As the third season of popular teen drama Riverdale gets under way, it’s not an exaggeration to say the show still has a few kinks to work out. Hit by one of the worst sophomore slumps in recent memory, the show simply couldn’t live up to the heady heights of its first season, which focused on the murder of town golden boy Jason Blossom. Though Riverdale Season 2 upped its game to include stories involving a serial killer, the mafia, and multiple local biker gangs, it often felt haphazard and confusing – and deeply unsatisfying. Not only did many of the twists fail to make sense, they often weren’t even stories whose resolutions were worth caring about.
From Betty’s supposed long-lost brother to Archie’s bizarre stint as a mob enforcer, Riverdale continually doubled down on stories that bore little resemblance to the things we loved so much about Season 1. The core group of teens could hardly be bothered to hang out together, let alone act like real friends. And given Hiram Lodge’s real estate shenanigans, the intra-gang conflict within the Southside Serpents, and the town’s mayoral race, we spent very little time within the walls of Riverdale High or any sort of teen-focused story. In the span of a single season, Riverdale went from a series that delighted in subverting teen drama tropes to one that could barely be bothered to tell teen stories, and suffered because of it.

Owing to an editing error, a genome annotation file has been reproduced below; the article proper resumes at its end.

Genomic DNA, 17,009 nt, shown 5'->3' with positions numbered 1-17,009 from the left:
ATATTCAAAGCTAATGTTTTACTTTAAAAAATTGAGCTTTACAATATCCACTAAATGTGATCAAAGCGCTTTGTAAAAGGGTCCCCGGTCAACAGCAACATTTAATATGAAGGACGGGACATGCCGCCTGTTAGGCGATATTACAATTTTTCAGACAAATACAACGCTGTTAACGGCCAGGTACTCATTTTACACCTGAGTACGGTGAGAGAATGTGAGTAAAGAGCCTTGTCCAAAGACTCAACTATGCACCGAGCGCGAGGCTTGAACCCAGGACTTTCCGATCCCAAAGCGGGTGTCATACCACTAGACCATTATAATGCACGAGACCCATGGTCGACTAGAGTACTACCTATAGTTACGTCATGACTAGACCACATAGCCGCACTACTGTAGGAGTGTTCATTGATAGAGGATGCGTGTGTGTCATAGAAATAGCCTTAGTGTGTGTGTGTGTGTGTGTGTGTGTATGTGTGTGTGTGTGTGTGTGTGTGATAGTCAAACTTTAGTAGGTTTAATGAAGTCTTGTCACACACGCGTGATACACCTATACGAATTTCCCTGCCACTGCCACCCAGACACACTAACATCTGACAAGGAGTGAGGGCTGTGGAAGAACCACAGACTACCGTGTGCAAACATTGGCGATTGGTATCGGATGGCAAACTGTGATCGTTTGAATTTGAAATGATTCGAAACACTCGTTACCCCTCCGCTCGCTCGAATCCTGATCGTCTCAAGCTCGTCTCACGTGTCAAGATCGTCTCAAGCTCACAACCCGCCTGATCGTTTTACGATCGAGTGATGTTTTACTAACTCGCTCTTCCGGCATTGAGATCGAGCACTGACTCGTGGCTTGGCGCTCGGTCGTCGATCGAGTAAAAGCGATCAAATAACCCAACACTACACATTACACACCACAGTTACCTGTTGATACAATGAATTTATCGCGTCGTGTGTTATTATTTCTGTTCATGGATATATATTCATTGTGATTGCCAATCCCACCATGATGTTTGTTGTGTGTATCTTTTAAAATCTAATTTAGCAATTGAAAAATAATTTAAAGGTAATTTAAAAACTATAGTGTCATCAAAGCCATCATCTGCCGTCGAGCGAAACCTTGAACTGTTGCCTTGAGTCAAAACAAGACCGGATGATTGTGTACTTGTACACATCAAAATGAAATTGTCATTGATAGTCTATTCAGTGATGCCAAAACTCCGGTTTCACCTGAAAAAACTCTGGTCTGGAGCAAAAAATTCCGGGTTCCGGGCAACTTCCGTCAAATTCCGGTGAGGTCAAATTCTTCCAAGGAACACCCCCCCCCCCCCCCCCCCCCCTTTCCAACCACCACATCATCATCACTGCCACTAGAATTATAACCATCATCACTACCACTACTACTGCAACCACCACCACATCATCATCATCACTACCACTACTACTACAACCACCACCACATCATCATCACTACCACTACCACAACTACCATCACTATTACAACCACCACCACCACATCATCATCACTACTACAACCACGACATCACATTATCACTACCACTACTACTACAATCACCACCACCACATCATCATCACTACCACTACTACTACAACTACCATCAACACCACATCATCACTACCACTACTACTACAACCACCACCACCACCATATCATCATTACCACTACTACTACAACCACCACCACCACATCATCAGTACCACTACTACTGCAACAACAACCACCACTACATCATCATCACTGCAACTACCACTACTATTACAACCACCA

However, not everything about Riverdale’s second season was disappointing. The Black Hood was legitimately scary at times (before the revelation of his identity got quite so messy, anyway). Penelope Blossom also turned Thornhill into a brothel, Archie formed a shirtless vigilante squad, and the Pussycats beat up a serial rapist, just to name a few of Season 2’s wild and entertaining plots. But one of the most surprising (and satisfying) developments was the romantic relationship that formed between Riverdale queen bee Cheryl Blossom and Southside Serpent Antoinette “Toni” Topaz.
It’s difficult to tell whether this particular romance was planned all along or purely accidental, given that Toni’s introduction seemed to initially set her up as an obstacle for Jughead and Betty’s relationship. Either way, the love story that ultimately developed between these two women turned out to be a highlight of the teen drama’s second season, giving Cheryl complicated new layers and turning one of the nebulous Serpents into a fully realized character in her own right.
Though a true standout in Season 1, Cheryl sadly spent much of the first half of Riverdale’s second season on the sidelines, generally showing up only to drop a GIF-able one-liner every couple of weeks or so. Her exploration of her sexual identity, however, finally provided the character with something more substantial to do. Though it certainly had a few rough patches – including the part where she creepily stalked a crush for no reason, and her one-episode stint in gay conversion therapy camp – Cheryl’s coming out story was one of the best, most deftly handled moments of Season 2.